Friday, December 19, 2008

The Wuthering Expectations Year in Prospect

I'm not going to plan a year of books. I'm not, I'm not.

Still, I can make some predictions for Wuthering Expectations 2009.

The novels of Nathaniel Hawthorne, and the novels of Herman Melville, almost all new to me. More Dickens, always more Dickens, including, following up on my Carlyle reading, Hard Times. And Elizabeth Gaskell, who I have not read. And more George Eliot.

A single comment by The Little Professor - nay, a single word - inspired a keen desire to read John Galt (who?)*, so I see a Galt roundup in the future.

Lots more mid-century Germans: Heinrich Heine, Eduard Mörike, Jeremias Gotthelf, Gottfried Keller, Theodor Storm, maybe even more Adalbert Stifter.

I can imagine a reader saying "The Scarlet Letter and Moby-Dick? More Stifter? So wadda ya got for 2010? A root canal?"

For some variety, I want to spend some time with 19th century Yiddish writers, something like this project of obooki's. Maybe this will be along the lines of what I did for Senegal.

There are some clever book challenges out there in bookblog world, but I don't need any help organizing my reading. I need help disorganzing it.

Next week: Christmas.

* I will never get tired of this joke.


  1. Have fun disorganizing your reading in 2009, AR!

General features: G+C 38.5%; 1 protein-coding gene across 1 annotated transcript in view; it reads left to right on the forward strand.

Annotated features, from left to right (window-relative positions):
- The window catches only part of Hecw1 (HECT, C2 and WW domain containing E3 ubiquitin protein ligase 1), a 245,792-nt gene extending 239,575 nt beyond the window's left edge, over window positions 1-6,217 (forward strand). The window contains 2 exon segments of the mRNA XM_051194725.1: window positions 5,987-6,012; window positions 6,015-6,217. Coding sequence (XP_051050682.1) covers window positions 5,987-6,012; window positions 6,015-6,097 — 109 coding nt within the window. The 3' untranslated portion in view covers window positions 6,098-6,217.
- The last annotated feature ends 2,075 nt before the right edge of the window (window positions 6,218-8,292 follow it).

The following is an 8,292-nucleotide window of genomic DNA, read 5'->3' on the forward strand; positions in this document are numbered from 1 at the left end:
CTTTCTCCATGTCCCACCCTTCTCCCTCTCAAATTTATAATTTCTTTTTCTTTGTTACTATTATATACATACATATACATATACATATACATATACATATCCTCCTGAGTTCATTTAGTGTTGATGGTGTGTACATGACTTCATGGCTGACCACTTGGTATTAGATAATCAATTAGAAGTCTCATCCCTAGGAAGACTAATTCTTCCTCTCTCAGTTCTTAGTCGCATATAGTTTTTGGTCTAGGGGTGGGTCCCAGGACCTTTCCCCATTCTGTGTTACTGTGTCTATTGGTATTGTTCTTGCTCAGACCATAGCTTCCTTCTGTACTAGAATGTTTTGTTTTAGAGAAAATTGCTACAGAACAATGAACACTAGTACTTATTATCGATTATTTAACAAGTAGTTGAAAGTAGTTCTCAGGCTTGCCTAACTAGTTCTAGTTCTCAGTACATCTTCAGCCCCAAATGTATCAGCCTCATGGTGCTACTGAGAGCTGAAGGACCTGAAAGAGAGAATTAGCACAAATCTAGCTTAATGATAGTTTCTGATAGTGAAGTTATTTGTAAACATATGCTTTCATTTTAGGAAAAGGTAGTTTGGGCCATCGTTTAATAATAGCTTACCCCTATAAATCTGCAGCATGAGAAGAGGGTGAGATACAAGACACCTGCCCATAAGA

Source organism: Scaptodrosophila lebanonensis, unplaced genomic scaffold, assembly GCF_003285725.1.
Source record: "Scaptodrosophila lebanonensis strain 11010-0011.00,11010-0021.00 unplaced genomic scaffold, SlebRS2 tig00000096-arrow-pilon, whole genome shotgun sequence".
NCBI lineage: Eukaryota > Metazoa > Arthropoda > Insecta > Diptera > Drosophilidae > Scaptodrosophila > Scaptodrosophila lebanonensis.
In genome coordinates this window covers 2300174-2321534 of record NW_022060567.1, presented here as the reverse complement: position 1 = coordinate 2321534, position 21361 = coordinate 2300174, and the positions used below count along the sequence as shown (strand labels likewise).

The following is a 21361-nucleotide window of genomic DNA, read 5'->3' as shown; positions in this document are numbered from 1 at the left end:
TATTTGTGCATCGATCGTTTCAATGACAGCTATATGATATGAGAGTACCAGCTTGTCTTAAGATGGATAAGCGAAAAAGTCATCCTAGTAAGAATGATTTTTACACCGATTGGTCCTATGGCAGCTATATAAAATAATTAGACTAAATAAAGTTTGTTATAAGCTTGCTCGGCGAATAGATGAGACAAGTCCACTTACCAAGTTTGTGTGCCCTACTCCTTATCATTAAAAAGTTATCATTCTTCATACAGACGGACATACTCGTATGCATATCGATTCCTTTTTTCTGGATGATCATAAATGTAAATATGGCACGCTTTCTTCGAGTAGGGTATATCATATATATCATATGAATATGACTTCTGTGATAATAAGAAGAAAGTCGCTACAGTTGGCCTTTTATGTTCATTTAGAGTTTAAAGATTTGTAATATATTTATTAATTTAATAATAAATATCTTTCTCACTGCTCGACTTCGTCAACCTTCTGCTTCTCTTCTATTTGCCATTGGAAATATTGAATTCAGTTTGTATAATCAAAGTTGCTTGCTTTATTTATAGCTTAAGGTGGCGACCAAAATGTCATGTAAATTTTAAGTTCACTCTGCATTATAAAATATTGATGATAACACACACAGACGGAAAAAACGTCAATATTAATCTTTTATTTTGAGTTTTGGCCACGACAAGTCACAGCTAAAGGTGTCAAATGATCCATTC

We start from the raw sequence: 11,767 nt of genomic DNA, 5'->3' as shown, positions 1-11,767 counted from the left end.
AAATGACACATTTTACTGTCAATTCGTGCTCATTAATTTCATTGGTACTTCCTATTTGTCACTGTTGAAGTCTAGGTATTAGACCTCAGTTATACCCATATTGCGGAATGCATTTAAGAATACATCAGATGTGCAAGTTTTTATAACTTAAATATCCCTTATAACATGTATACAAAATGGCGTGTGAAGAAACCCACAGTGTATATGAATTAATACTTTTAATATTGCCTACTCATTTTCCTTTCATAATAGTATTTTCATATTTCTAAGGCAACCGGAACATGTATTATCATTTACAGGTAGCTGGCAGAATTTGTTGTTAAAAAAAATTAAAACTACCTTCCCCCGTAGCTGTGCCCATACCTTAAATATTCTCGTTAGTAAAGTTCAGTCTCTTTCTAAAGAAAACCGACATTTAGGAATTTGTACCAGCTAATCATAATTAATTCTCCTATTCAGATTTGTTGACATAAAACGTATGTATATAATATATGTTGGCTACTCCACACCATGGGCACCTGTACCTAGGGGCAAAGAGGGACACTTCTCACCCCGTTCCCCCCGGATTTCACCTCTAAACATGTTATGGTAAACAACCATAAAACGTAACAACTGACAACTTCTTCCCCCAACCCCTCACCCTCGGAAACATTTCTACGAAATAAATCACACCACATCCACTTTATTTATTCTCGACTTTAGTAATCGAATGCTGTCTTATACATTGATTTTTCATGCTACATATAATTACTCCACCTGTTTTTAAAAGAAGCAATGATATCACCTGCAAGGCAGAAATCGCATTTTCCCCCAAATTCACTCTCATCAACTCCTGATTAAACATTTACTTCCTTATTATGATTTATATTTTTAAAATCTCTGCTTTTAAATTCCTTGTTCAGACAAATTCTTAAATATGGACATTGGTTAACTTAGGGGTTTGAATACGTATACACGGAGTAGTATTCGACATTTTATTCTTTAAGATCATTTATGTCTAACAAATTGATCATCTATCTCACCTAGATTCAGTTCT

I'm very interested in reading what you write about Yiddish writers... if you get to them next year!

  2. Keep up your great work...It's always fun and informative to read your blog! Have a great 2009!!!

  3. Thanks for the good wishes.

    One thing that will be interesting about the Yiddish writers is their complicated relationship with Russia, and with Russian literature. Some of them are Russian and not-Russian, or Polish and not-Polish.

  4. I've got Melville on my list for this year too; it will be interesting to compare notes.

    And I'm amassing a little stack of Dickens...

  5. Oh, question for you and deine Frau. What should my next Dickens be? I just missed the Chimes. Loved A Tale of Two Cities, liked Our Mutual Friend, disliked Great Expectations.

  6. Dickens recommendations: Bleak House is the current consensus critical favorite, and also my favorite, but long. Hard Times is relevant to current events, and short. But somehow ma femme and I concluded that you should try Nicholas Nickleby next.

  7. Thanks! I had been leaning towards Bleak House, but if you and deine Frau suggest otherwise, I'll not argue. At the moment I have this pile of books about women and their gardens to read, however, so it will be a while.

  8. Hah! Love the John Galt joke. It actually made me laugh out loud.

  9. I like that joke so much that I have sworn to use it just once more.